13. 13. The “Shadow IT department”<br />
    14. 14. There are too many of them<br />They change too quickly<br />
    15. 15. Mobile access<br />
    16. 16. Change<br />
    17. 17. Commercial vs. enterprise social technologies<br />
    18. 18. Implementation model<br />Identity management<br />Archival and local storage<br />Integration<br />Auditing and reporting <br />Cost<br />Commercial vs. enterprise<br />
    19. 19. Web-based<br />Apps<br />Implementation model - commercial<br />www.idsgn.org<br />cybernetnews.com<br />
    20. 20. Hosted<br />Application server<br />Appliance<br />Implementation model - enterprise<br />
    21. 21. Need separate accounts for most sites<br />Many sites leveraging identity management<br />Facebook Connect<br />Twitter OAuth <br />Identity management - commercial<br />
    22. 22. Integration into identity infrastructure<br />Ensure security and confidentiality<br />Provide accountability<br />Support for groups and <br /> ethical walls<br />Access to other <br /> resources inside the <br /> organization<br />Identity management - enterprise<br />
    23. 23. Doesn’t exist for most sites<br />Available for Facebook since Oct 2010<br />Some third-party services available<br />Archiving - commercial<br />
    24. 24. Support archiving and retrieval of system data<br />Archiving - enterprise<br />
    25. 25. Some using FB Connect, Oauth<br />Very little integration into line of business systems - today<br />Integration with other systems - commercial<br />
    26. 26. Allow import from other systems<br />Allow export to other systems<br />Integration with other systems - enterprise<br />
    27. 27. Most commercial services offer very little in the way of analytics and auditing<br />Some third-party services available, especially for Twitter<br />Social “listening platforms” and CRM (sCRM) <br />Auditing and reporting - commercial<br />
    28. 28. Significant amounts of information available for reporting<br />Who has done what<br />What has been done to a <br /> particular article/item/etc.<br />Any changes made to the <br /> system, security, etc.<br />Auditing and report - enterprise<br />28<br />
    29. 29. But…<br />Cost - commercial<br />www.chaosaddons.com<br />
    30. 30. NOT FREE. <br />Still cheaper than many other enterprise solutions<br />Often available via subscription model<br />Freemium<br />Cost - enterprise<br />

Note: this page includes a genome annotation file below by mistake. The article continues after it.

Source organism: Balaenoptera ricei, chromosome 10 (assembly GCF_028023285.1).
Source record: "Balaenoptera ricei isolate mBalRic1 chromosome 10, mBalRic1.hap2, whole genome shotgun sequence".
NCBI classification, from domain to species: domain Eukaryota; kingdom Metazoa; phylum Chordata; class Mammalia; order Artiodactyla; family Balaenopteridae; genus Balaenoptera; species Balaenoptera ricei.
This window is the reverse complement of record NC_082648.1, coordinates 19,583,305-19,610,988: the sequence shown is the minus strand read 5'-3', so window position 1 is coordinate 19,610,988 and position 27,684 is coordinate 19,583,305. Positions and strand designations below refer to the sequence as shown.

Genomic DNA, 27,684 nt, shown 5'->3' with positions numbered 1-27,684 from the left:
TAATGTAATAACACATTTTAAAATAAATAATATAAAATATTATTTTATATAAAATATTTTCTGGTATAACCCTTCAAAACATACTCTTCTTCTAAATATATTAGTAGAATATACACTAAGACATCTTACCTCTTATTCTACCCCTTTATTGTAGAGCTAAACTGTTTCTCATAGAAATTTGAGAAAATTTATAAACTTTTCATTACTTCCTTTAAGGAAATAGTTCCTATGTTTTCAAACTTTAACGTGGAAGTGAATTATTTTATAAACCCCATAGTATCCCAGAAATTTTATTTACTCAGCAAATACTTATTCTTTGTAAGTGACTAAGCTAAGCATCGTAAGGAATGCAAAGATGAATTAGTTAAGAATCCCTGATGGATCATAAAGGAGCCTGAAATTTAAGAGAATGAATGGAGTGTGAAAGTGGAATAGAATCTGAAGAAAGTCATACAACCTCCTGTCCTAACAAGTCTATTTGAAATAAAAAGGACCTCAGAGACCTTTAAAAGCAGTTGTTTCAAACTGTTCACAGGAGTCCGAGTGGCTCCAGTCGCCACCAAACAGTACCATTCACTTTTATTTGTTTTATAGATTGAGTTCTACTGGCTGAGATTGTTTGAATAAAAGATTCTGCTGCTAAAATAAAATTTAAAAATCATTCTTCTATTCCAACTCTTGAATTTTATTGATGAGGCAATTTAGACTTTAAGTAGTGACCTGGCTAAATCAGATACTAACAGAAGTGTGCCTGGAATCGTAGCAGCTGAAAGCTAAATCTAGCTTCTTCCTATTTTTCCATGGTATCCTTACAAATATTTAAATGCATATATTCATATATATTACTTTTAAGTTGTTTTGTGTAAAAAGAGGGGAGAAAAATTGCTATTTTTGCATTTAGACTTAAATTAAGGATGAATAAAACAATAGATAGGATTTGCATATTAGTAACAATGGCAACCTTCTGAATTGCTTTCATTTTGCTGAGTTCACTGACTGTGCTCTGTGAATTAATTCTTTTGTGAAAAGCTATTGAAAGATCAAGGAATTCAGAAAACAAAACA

31. 31. Records management 2.0<br />
    32. 32. Is the information unique and not available anywhere else?<br />Does it contain evidence of an agency’s policies, business, mission, etc.?<br />Is the tool being used in relation to an agency’s work?<br />Is there a business need for the information?<br />Does it document a transaction or decision?<br />Is it a record?<br />
    33. 33. Commercial services will honor subpoenas<br />Many will honor requests from law enforcement and government agencies<br />May be limited in how much data they retain after an account is deleted<br />Type of production will vary by provider<br />Discovery and production<br />
    34. 34. Address in policies<br />
    35. 35. Our Twitter policy: Be professional, kind, discreet, authentic. Represent us well. Remember that you can’t control it once you hit “update.”<br />Policy 2.0 – in 140 characters<br />
    36. 36. Provide guidance<br />Whether the tool & account is official or unofficial (add screenshot)<br />
    37. 37. Whether the account is monitored for actionable content (screenshot)<br />
    38. 38. Blog post<br />Comments?<br />Updates?<br />Individual Tweet<br />Links and shortened URLS?<br />Wiki article<br />The article?<br />Its changes over time?<br />It depends….<br />What’s the record?<br />Prepare for discovery<br />
    39. 39. Check the service level agreement<br />
    40. 40. Take a snapshot of record content<br />
    41. 41. Archive entire stream locally<br />